In addition to the convention’s focus on anime, manga and video games, the Japanese Embassy sees it as a chance to promote Japanese culture to young people in Israel. Not only does the embassy help with CAMI’s and Harucon’s budget, it also provides lectures, in addition to the lecturers the embassy hosts itself every two months. These lectures may be completely irrelevant to anime and manga, but serve to promote Japanese culture. The embassy’s representatives, including Japanese Press and Culture Attaché to Israel Shion Kawai, gave out numerous pamphlets and flyers in English and Hebrew covering everything from travel brochures and tourist guides to booklets about Chiune Sugihara, the Japanese vice consul to Lithuania during World War Two who helped nearly 6,000 Jews escape during the Holocaust.
Something else present on the desk: applications for scholarships provided by the Japanese Education, Culture, Sports, Science and Technology Ministry that allow undergraduate and graduate students to study in Japan.
“We’ve had this scholarship program for over 50 years,” Kawai explained. “So far, about 120 [Israeli] students studied in Japan thanks to this program.”
The cultural attaché also mentioned that Japan is becoming a popular tourist destination for Israelis.
“In 2018, over 40,000 Israelis traveled to Japan,” he said. “There are charter flights operated by Sund’or, El Al’s subsidiary.” He added that with the addition of El Al’s direct flights to Tokyo – slated to begin in March 2020 – these numbers will increase even more.
The layout of the convention is largely the same every year. Past the desk and up the stairs is a wide range of merchandise vendors. Most of these vendors represent familiar brands, like the manga and comic shop Comikaza, and often showcase geek merchandise that you can only find at this type of convention. These items range from cheap used video games and consoles, hats, decorative pillows, posters, figurines, jewelry and more.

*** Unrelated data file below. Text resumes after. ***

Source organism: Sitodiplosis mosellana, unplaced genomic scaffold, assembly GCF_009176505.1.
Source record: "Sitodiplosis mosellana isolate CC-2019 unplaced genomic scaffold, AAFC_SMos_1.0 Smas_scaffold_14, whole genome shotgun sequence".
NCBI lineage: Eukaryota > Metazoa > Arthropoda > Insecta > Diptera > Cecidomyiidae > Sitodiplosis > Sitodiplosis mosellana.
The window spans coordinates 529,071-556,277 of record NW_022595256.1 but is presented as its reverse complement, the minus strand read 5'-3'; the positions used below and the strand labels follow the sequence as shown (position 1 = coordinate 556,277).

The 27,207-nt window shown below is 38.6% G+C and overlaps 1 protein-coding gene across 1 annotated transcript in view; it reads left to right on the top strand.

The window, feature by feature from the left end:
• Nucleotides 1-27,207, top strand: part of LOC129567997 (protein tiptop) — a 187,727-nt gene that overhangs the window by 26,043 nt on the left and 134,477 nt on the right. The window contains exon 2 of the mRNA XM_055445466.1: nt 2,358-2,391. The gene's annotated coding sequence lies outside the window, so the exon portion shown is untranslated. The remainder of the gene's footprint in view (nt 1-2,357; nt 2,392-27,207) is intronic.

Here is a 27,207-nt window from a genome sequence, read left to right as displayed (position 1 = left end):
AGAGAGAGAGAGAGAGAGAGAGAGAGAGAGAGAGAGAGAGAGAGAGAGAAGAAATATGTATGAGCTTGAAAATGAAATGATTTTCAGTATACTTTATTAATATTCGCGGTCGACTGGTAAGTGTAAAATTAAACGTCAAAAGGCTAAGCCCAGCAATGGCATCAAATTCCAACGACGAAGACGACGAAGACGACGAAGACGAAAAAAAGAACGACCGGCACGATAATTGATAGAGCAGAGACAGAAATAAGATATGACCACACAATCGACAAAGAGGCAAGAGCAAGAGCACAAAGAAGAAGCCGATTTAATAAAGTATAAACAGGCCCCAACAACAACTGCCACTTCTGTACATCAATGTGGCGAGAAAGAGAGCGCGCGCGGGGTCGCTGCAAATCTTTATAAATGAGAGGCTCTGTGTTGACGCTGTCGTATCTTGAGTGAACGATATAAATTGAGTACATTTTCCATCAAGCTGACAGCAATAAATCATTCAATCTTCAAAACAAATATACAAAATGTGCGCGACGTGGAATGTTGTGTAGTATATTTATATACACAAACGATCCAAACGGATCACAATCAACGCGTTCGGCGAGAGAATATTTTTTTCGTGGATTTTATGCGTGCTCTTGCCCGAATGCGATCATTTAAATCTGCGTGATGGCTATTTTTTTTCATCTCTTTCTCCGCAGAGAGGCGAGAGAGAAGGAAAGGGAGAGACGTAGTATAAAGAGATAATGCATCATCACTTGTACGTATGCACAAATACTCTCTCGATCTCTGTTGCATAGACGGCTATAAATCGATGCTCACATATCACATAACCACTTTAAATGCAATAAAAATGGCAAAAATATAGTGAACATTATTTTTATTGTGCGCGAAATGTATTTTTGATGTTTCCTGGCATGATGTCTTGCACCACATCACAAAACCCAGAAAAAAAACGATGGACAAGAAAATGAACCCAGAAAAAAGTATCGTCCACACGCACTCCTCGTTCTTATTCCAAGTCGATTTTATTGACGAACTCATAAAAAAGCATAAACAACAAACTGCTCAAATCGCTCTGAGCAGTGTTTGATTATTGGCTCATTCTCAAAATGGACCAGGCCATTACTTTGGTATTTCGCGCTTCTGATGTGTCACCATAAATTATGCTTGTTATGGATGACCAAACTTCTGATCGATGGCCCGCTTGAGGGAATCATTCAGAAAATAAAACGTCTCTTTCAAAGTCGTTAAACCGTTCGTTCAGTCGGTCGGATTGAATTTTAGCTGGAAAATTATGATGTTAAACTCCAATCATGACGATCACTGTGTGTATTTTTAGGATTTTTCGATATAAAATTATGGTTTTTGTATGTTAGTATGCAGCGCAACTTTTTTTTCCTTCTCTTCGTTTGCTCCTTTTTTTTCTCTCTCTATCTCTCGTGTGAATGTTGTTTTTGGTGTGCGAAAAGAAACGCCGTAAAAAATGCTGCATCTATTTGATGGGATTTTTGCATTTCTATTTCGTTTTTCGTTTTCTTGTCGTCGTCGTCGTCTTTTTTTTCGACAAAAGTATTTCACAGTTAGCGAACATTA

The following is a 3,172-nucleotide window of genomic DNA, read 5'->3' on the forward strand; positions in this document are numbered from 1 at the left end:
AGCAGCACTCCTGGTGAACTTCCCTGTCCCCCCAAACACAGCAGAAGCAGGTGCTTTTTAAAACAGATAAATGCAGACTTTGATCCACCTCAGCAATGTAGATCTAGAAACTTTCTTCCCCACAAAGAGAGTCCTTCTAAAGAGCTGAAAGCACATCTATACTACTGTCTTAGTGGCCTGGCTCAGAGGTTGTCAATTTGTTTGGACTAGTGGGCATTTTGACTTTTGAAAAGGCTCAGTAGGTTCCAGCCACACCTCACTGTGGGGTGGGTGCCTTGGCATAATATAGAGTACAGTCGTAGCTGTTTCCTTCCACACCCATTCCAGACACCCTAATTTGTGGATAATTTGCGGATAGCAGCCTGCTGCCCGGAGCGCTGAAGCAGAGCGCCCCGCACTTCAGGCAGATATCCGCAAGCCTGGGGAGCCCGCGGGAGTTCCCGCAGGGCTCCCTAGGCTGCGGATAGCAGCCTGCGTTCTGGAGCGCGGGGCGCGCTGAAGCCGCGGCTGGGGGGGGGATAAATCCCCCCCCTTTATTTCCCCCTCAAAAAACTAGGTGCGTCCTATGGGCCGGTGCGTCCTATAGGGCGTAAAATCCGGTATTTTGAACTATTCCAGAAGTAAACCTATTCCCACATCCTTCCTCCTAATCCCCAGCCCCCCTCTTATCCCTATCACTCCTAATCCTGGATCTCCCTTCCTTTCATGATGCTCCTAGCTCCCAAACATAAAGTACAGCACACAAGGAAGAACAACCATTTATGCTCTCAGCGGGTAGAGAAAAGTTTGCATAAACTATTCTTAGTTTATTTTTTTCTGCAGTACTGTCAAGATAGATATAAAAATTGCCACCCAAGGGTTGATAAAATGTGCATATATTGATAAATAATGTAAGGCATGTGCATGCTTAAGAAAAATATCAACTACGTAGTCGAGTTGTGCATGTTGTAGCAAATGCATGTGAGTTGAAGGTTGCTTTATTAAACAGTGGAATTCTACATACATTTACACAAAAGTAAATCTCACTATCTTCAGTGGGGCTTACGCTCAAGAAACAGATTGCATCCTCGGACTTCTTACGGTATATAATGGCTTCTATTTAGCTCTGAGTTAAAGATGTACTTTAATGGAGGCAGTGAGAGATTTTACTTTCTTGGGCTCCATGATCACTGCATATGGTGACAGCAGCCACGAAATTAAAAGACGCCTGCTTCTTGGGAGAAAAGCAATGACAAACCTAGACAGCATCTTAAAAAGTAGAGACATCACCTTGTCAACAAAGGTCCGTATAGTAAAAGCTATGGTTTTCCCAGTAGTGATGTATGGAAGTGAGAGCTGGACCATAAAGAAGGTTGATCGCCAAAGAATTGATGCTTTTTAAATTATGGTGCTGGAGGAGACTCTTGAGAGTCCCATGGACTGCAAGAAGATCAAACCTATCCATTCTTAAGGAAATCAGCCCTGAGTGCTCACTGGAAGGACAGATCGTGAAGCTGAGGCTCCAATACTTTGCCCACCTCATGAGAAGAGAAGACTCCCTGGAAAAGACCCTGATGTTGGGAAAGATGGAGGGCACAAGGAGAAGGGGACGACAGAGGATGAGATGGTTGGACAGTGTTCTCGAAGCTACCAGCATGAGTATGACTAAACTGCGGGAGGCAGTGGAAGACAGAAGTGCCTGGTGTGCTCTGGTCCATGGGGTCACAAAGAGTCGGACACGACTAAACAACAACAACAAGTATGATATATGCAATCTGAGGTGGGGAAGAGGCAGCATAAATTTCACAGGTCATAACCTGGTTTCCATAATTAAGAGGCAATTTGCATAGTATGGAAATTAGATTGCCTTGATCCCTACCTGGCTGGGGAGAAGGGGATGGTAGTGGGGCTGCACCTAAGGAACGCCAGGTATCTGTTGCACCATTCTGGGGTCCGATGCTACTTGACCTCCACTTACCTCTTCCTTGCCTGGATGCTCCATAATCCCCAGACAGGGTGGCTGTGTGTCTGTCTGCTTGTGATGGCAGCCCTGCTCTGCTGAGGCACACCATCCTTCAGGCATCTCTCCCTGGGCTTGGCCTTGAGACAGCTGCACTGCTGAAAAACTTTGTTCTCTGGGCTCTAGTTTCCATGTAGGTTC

However, some individual sellers attend as well. One such vendor is experienced cosplayer Lyddar Shafrir, who makes custom cosplays and even sells guides to making cosplays.
ANOTHER NOTEWORTHY desk was staffed by two Israeli self-published authors, Dana Pines and Alon Zeira. Zeira, 39, has published three books, two for adults and one for kids. Pines, 28, has only published one, a fantasy novel titled Kalalat Hamalachim, or Curse of the Angels, which was nominated for a Geffen Award (the prize is awarded at Icon Festival held in Tel Aviv in the fall).
However, she is already working on a sequel. Pines is also working on her master’s degree in English literature at Bar-Ilan University, and is planning on translating her novel into English.
On the second floor are several more merchandise vendors. These vendors are mostly independent artists, selling everything from hand-knitted geek merchandise to paintings. Everything these artists sell is made by them, not mass-manufactured.